Friday, 20 February 2015

Get Carteret or No Place Like Home - again

I may as well give in and admit to myself that these entries on the 80s sitcom No Place Like Home, currently being repeated in the UK on the Drama Channel, are starting to become a diary. If you want to look over my shoulder at the entries, feel free, although other diversions are but a click away.



Unfortunately my PVR did not record No Place Like Home on Thursday but I did manage to watch Episode 3 of Series 4 today.

Again, most odd compared to the approach of earlier series. The episode was sparsely populated, with the new Nigel established as being the only one now living at home, and the story centred around trying to get a new lady friend for Trevor. Beryl and Arthur thought the object of his fancy was the matronly florist but oh, SPOILER ALERT, it turned out to be the much younger part timer - oh dear - but then she took umbrage at Trevor's not being married, so problem solved. But then Trevor got a new girlfriend, a rather butch policewoman, so Bravo, I say. Which is the sort of weak half-pun Jon Watkins has often included in the show in the past. I do hope they will return. (Maybe there'll be a spin-off series about Trevor's pursuit of his new love called Get Carteret?)

But as with the first episode the emptiness of that formerly heaving home really hit me. It can't have been much fun for the younger actors in the earlier series, often with little to say, but as I've said earlier the crowd effect helped create a frantic, confused speedy jumble, and the actors and script seem more exposed now. The new Nigel was given far more lines than Martin Clunes had ever been given, though I couldn't help wondering how Mr Clunes would have delivered them.

Wednesday, 18 February 2015

Further further thoughts on No Place Like Home

For those who may care about such things, the Drama Channel has just started repeating the fourth series of No Place Like Home - and by the show's previous standards the tone is distinctly odd.

The Series 3 finale, shown the previous day, was crammed with characters as usual, only more so, as the Crabtrees celebrated their silver wedding and non-speaking uncles thronged the living room. The plot, revolving around rival attempts to celebrate the occasion while those involved affected to know nothing about it, was properly farcical, even if the plotting was rather less intricate  than Fawlty Towers, and Raymond, the annoying but sort of endearing son in law, did an Eamon Andrews as the kids covertly arranged their surprise for their parents: a This Is Your Life type reunion of relatives.

Monday, 16 February 2015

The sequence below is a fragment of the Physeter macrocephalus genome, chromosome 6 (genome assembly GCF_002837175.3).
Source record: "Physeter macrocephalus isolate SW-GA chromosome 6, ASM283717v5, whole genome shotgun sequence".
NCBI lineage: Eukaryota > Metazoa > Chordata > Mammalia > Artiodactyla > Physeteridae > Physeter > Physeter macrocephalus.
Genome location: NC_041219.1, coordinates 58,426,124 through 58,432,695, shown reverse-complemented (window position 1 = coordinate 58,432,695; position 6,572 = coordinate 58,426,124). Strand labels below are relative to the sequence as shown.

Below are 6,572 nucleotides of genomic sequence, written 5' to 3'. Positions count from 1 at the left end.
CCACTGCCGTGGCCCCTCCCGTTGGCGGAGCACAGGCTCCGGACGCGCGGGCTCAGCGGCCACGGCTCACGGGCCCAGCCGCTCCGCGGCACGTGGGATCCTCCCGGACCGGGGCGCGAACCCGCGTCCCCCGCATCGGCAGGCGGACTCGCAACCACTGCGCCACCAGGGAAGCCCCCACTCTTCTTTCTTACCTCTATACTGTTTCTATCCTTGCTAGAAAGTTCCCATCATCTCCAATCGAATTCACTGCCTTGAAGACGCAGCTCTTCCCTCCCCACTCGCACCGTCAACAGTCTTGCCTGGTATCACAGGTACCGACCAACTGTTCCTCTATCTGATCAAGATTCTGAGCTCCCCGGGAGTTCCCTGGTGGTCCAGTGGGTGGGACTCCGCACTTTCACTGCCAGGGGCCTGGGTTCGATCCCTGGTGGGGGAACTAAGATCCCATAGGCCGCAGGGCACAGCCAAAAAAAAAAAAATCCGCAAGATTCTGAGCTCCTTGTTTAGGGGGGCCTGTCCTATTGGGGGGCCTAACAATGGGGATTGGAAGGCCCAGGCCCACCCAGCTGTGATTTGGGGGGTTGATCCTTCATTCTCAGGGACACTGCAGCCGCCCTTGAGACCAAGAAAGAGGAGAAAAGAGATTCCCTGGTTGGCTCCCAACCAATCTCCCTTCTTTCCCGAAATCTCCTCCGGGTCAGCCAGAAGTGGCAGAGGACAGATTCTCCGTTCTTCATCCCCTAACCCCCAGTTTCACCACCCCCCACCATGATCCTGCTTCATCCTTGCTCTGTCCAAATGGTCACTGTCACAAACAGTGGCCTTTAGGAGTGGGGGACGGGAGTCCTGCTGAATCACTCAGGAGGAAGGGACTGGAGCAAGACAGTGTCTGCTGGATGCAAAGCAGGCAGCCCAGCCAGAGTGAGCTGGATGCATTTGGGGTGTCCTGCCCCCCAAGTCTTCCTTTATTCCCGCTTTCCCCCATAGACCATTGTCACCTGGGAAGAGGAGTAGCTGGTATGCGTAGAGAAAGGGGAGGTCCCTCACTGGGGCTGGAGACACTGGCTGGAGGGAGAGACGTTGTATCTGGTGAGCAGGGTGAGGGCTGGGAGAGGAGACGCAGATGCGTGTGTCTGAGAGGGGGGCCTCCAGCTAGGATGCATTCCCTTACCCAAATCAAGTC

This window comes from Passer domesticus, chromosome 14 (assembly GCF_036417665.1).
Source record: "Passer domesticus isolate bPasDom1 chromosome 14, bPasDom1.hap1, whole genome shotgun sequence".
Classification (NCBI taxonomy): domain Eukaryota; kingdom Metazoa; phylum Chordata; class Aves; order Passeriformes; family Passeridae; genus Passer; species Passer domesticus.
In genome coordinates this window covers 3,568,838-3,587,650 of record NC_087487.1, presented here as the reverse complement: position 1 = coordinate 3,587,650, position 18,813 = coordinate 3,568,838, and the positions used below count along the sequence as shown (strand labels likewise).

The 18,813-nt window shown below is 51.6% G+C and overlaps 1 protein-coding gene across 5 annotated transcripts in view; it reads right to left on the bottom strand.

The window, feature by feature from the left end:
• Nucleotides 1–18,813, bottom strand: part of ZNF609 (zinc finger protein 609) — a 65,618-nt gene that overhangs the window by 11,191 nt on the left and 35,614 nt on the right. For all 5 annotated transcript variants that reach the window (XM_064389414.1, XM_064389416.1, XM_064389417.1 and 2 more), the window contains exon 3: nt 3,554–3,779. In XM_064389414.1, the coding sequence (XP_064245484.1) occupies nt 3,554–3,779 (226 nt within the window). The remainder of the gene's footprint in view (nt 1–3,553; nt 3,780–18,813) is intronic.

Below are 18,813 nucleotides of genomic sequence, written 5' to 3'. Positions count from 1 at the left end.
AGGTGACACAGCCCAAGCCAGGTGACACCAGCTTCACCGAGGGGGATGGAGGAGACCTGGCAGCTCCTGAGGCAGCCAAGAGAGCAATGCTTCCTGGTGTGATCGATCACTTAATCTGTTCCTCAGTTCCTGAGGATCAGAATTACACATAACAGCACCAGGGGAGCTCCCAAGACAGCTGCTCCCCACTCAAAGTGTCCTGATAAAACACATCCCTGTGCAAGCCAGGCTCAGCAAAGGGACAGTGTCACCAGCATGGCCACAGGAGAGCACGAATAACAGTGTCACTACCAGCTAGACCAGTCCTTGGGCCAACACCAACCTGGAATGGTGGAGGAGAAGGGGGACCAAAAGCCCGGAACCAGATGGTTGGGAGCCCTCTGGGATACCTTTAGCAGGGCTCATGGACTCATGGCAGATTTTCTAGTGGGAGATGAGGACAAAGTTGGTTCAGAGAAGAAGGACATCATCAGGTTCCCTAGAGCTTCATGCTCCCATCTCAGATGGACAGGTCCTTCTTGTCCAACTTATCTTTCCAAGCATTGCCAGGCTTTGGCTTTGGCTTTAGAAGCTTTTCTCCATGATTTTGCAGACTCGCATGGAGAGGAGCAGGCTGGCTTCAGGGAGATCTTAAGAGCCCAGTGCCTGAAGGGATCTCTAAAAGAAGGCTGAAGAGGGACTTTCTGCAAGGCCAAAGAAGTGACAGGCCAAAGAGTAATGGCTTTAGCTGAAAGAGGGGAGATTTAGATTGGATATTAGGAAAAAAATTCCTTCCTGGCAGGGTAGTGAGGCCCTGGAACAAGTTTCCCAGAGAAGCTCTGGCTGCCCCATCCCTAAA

TVDC5

A recently broadcast documentary about the Dave Clark Five - it's currently available on BBC iplayer here, if you are resident in the UK - makes me think some readers might be interested in my review of the group's film Catch Us If You Can.
Two Films in Conflict

Though he wasn't much of a musician (someone in Melody Maker once opined a list of the shortest books in the world would include Lessons in Drumming Technique by Dave Clark) Clark had aspirations to be an actor and this film (scripted by Peter Nichols, better known for his stage work, and the directing debut of John Boormanm) is a sort of road movie-cum-anti-advertising satire bolstered by a cast of interesting character actors. It's got great period charm and, as other reviewers have said, it stands up very well - it's certainly streets ahead of many other low budget pop movies.

Sunday, 8 February 2015

Rich picking (Joe Brown and Chris Smither)



In the last week or so I've been listening a lot to a recording made of a Joe Brown concert at the Liverpool Philharmonic. I think this was the same show I saw, and briefly wrote up here, at the Millfield Theatre in Edmonton, although a few of the song choices are different. But there is still that same sense of the performers' enjoyment, that this is rather more than a greatest hits package, so I thought I'd share a couple of those video clips here.
 

The first is a rendition of Mystery Train, sung by drummer Phil Capaldi with an effect on the mike which really does suggest an Elvis Sun-era voice, along with a nice guitar solo by Brown. But the key thing is that the overall effect is of everyone, as they say, gettin' it on, and it's sheer pleasure to watch and listen. It's not a carbon copy of the famous recording but it seems to capture its spirit.

Thursday, 5 February 2015

Further thoughts on No Place Like Home

I am still watching No Place Like Home (on the Drama Channel, if you are UK-based and have Freeview), and still trying to puzzle out precisely what it is I feel about it. And an episode broadcast yesterday has helped me along the way, hence this second post.

First of all, when I was talking about tempo in the previous post - well, it's obvious now. It's not a farce as such, but it is played at a farcical pace: that's why you're drawn in (if you are anything like me), and even as you register the improbabilities it is a place you want to be.

Because the performances are, uniformly, superb. From the morose Arthur (William Gaunt) holding it all together, to the manic son-in-law (Daniel Hill), a  sort of oversized child or puppy, repellent and endearing in equal measure, everyone seems to get the most out of the dialogue. My sense that neighbour Vera (Marcia Warren) was out of place no longer seems relevant: naturalistic it ain't. I can't remember now whether initial episodes were perhaps less certain, but the sense now (meaning in the middle of the third series being repeated as I write this) is that everyone gets it. It's not the same, but one of the joys of Third Rock From the Sun was that everyone had locked into a way of playing.